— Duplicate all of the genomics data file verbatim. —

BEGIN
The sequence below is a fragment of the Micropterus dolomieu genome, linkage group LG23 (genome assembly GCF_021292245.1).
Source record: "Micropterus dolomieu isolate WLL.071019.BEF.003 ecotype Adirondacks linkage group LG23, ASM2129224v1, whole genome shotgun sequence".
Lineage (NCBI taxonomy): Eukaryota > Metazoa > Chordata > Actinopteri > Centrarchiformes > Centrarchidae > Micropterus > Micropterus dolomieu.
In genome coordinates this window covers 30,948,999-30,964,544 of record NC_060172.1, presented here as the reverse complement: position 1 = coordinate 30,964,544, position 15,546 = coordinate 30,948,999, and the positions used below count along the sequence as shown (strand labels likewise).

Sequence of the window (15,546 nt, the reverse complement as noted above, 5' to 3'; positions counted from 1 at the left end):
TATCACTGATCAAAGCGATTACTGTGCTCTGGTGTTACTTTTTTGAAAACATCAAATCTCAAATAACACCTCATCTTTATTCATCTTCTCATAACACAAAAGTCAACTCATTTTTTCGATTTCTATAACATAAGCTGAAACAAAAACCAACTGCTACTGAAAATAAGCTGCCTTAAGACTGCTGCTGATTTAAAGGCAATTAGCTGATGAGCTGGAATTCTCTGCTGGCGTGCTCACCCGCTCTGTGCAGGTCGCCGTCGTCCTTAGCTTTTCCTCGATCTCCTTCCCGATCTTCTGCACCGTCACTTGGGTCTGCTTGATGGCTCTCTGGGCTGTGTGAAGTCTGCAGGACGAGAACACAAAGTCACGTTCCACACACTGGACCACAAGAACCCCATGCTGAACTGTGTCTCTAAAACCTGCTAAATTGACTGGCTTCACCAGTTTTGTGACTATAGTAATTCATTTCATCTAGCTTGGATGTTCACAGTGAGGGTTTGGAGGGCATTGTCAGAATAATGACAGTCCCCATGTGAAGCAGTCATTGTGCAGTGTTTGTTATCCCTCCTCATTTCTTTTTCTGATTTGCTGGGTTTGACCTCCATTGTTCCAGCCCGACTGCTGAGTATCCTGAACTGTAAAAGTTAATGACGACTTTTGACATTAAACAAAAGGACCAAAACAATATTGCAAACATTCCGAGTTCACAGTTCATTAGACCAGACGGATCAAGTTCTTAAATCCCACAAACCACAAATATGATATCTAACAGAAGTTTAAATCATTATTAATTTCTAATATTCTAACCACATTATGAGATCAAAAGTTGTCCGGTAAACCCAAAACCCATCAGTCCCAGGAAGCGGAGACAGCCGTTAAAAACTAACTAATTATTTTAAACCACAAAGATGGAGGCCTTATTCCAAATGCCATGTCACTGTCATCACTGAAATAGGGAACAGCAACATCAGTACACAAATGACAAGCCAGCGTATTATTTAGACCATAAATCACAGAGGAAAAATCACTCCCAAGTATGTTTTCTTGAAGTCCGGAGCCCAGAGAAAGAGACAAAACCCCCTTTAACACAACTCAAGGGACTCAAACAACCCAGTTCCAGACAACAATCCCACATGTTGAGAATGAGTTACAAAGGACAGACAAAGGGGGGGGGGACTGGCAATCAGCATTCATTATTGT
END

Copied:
The sequence below is a fragment of the Micropterus dolomieu genome, linkage group LG23 (genome assembly GCF_021292245.1).
Source record: "Micropterus dolomieu isolate WLL.071019.BEF.003 ecotype Adirondacks linkage group LG23, ASM2129224v1, whole genome shotgun sequence".
Lineage (NCBI taxonomy): Eukaryota > Metazoa > Chordata > Actinopteri > Centrarchiformes > Centrarchidae > Micropterus > Micropterus dolomieu.
In genome coordinates this window covers 30,948,999-30,964,544 of record NC_060172.1, presented here as the reverse complement: position 1 = coordinate 30,964,544, position 15,546 = coordinate 30,948,999, and the positions used below count along the sequence as shown (strand labels likewise).

Sequence of the window (15,546 nt, the reverse complement as noted above, 5' to 3'; positions counted from 1 at the left end):
TATCACTGATCAAAGCGATTACTGTGCTCTGGTGTTACTTTTTTGAAAACATCAAATCTCAAATAACACCTCATCTTTATTCATCTTCTCATAACACAAAAGTCAACTCATTTTTTCGATTTCTATAACATAAGCTGAAACAAAAACCAACTGCTACTGAAAATAAGCTGCCTTAAGACTGCTGCTGATTTAAAGGCAATTAGCTGATGAGCTGGAATTCTCTGCTGGCGTGCTCACCCGCTCTGTGCAGGTCGCCGTCGTCCTTAGCTTTTCCTCGATCTCCTTCCCGATCTTCTGCACCGTCACTTGGGTCTGCTTGATGGCTCTCTGGGCTGTGTGAAGTCTGCAGGACGAGAACACAAAGTCACGTTCCACACACTGGACCACAAGAACCCCATGCTGAACTGTGTCTCTAAAACCTGCTAAATTGACTGGCTTCACCAGTTTTGTGACTATAGTAATTCATTTCATCTAGCTTGGATGTTCACAGTGAGGGTTTGGAGGGCATTGTCAGAATAATGACAGTCCCCATGTGAAGCAGTCATTGTGCAGTGTTTGTTATCCCTCCTCATTTCTTTTTCTGATTTGCTGGGTTTGACCTCCATTGTTCCAGCCCGACTGCTGAGTATCCTGAACTGTAAAAGTTAATGACGACTTTTGACATTAAACAAAAGGACCAAAACAATATTGCAAACATTCCGAGTTCACAGTTCATTAGACCAGACGGATCAAGTTCTTAAATCCCACAAACCACAAATATGATATCTAACAGAAGTTTAAATCATTATTAATTTCTAATATTCTAACCACATTATGAGATCAAAAGTTGTCCGGTAAACCCAAAACCCATCAGTCCCAGGAAGCGGAGACAGCCGTTAAAAACTAACTAATTATTTTAAACCACAAAGATGGAGGCCTTATTCCAAATGCCATGTCACTGTCATCACTGAAATAGGGAACAGCAACATCAGTACACAAATGACAAGCCAGCGTATTATTTAGACCATAAATCACAGAGGAAAAATCACTCCCAAGTATGTTTTCTTGAAGTCCGGAGCCCAGAGAAAGAGACAAAACCCCCTTTAACACAACTCAAGGGACTCAAACAACCCAGTTCCAGACAACAATCCCACATGTTGAGAATGAGTTACAAAGGACAGACAAAGGGGGGGGGGACTGGCAATCAGCATTCATTATTGT